I often find myself annoyed by left-wing (and occassionally right-wing) anti-business screeds that decry corporations, big business, etc. I don't find anything inherently troubling about corporate form or business size, and I have no problem with profit-motivated actors (individual or corporate), so long as they play fair. Mindless attacks on the business community have the unfortunate effect of undermining perceived validity of more targeted, thoughtful concerns through a guilt-by-association phenomenon.
But business and consumer interests often diverge. Now, it should hardly be controversial that there is an unequal playing field between businesses and consumers. Generally, businesses know more about their products than consumers and have more bargaining power than consumers. (Yes, there are information assymetries running the opposite way, which is a particularly salient problem for credit and insurance products.) For many businesses, it is important to maintain this assymetry of information and bargaining power, as there's profit in it.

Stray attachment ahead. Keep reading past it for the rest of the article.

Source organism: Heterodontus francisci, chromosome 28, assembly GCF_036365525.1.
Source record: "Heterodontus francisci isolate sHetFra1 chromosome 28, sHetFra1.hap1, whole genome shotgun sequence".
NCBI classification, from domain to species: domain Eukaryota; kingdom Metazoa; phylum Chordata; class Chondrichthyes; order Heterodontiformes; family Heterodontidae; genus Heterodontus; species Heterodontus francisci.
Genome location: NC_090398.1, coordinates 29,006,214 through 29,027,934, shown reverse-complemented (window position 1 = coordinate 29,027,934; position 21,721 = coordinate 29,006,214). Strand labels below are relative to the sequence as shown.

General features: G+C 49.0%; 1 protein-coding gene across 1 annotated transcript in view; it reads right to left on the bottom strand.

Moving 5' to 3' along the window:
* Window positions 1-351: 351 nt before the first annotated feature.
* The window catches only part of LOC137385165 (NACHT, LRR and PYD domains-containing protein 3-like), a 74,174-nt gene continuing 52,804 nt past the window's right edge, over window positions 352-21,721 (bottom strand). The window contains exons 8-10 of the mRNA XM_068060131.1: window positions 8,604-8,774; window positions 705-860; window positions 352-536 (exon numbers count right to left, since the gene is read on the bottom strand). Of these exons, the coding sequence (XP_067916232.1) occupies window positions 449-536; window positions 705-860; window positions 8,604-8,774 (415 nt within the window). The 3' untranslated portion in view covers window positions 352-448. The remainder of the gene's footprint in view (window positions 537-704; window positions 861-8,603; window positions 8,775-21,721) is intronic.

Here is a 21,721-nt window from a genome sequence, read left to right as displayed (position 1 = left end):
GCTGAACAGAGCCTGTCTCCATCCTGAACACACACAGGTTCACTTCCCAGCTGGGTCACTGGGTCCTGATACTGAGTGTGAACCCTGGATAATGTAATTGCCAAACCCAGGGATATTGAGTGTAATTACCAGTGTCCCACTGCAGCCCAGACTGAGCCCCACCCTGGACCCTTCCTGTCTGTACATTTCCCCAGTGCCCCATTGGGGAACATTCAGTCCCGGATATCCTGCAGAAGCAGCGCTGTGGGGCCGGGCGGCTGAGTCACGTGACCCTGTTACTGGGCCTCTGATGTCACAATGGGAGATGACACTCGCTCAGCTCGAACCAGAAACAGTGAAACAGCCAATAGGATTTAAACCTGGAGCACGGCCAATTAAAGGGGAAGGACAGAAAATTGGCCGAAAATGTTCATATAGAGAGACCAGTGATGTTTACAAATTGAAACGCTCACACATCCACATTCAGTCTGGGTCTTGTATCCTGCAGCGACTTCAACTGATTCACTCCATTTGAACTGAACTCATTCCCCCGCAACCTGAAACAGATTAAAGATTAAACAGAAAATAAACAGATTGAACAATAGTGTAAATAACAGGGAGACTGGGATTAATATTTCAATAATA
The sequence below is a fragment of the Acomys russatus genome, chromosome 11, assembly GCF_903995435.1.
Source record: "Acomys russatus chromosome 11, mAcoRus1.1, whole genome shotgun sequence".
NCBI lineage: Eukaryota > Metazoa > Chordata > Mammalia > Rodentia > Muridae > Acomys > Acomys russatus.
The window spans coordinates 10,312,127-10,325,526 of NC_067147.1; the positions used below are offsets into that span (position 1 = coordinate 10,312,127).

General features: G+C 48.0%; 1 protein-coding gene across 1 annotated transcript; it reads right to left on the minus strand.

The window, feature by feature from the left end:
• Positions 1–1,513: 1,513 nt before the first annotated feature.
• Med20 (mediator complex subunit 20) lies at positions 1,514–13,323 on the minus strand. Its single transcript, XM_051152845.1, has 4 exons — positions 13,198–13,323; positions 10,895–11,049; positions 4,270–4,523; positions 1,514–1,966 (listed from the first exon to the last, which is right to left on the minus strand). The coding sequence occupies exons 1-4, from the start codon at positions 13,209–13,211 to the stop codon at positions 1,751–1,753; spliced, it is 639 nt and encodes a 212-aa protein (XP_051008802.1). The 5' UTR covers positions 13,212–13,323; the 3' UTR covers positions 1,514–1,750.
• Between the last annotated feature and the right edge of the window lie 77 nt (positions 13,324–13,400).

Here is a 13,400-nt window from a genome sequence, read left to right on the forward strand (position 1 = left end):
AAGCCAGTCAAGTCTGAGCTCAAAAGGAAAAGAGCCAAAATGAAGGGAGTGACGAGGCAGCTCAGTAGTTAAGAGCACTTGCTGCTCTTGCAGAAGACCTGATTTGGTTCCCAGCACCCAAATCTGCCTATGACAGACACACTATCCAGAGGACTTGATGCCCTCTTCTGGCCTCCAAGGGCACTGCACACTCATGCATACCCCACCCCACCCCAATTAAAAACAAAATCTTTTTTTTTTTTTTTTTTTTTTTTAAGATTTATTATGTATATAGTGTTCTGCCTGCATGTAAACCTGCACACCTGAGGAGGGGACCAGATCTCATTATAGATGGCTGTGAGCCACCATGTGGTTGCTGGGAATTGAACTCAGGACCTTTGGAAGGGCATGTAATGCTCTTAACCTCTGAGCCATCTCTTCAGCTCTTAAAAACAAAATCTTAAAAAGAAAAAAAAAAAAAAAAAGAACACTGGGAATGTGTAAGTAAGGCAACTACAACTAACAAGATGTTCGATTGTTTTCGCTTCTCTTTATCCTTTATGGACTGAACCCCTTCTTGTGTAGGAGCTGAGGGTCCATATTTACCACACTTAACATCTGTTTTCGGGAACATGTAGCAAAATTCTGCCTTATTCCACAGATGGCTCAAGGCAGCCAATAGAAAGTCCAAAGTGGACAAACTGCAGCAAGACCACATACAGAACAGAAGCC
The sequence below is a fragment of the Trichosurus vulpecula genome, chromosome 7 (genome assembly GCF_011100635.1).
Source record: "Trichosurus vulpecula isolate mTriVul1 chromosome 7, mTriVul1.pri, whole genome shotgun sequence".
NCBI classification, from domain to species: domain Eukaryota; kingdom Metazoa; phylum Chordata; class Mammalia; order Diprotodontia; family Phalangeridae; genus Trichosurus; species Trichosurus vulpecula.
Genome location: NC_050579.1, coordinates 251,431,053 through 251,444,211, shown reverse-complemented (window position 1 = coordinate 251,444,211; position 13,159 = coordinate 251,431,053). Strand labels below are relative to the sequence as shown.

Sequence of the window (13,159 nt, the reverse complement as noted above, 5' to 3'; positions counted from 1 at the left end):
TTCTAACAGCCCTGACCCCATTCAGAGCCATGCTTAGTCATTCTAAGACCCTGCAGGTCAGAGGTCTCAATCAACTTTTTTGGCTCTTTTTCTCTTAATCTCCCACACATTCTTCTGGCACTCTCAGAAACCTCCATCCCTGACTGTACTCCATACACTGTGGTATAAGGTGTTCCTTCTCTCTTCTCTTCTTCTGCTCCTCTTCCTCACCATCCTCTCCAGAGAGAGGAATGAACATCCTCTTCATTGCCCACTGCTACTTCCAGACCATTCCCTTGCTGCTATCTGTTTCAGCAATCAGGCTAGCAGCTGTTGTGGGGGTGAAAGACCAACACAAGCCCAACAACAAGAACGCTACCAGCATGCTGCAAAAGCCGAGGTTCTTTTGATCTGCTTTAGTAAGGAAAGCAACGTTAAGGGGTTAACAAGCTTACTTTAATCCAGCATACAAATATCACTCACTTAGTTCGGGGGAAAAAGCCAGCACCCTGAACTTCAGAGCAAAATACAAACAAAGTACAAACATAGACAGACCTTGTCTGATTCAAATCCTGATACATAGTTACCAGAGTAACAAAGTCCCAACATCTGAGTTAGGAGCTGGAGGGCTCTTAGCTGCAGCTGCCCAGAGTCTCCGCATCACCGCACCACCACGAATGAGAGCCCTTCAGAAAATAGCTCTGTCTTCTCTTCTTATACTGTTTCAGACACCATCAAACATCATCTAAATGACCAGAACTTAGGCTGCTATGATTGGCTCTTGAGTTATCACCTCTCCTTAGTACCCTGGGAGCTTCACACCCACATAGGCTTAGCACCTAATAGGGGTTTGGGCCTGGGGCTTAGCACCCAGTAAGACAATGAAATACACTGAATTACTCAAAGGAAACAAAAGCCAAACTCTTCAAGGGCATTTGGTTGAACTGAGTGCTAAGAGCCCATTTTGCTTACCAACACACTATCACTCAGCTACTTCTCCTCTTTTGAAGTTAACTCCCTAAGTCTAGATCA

In theory, and I emphasize in theory, competition should eliminate many of the problems these assymetries create for consumers, but there's no such thing as a perfect, complete market, just varying degrees of market imperfection, so competition alone cannot be relied upon to solve everything. What, if anything else, should be done is an open question, but when one looks at a range of seemingly unconnected recent public policy issues, a troubling common theme emerges.
Instead of a laboratory of experiements to help level the b2c playing field, we see a different trend emerging: a distinct anti-consumer agenda that aims to reduce consumer bargaining power and information. Consider the common theme that runs through the following issues:
- AT&T v. Concepcion (waiver of class actions in arbitrations)
- Attempts to bust up public employee unions (and attacks on unions in general, such as the failure of Card Check legislation)
- Citizens United (corporate speech rights)
- Attempts to retain the current corrupt swipe fee system (failure of antitrust)
- Attacks on public health insurance (prohibition on Medicare bargaining over prescription drug prices and the death of the public option)
- Attempts to first kill off and now to maim the Consumer Financial Protection Bureau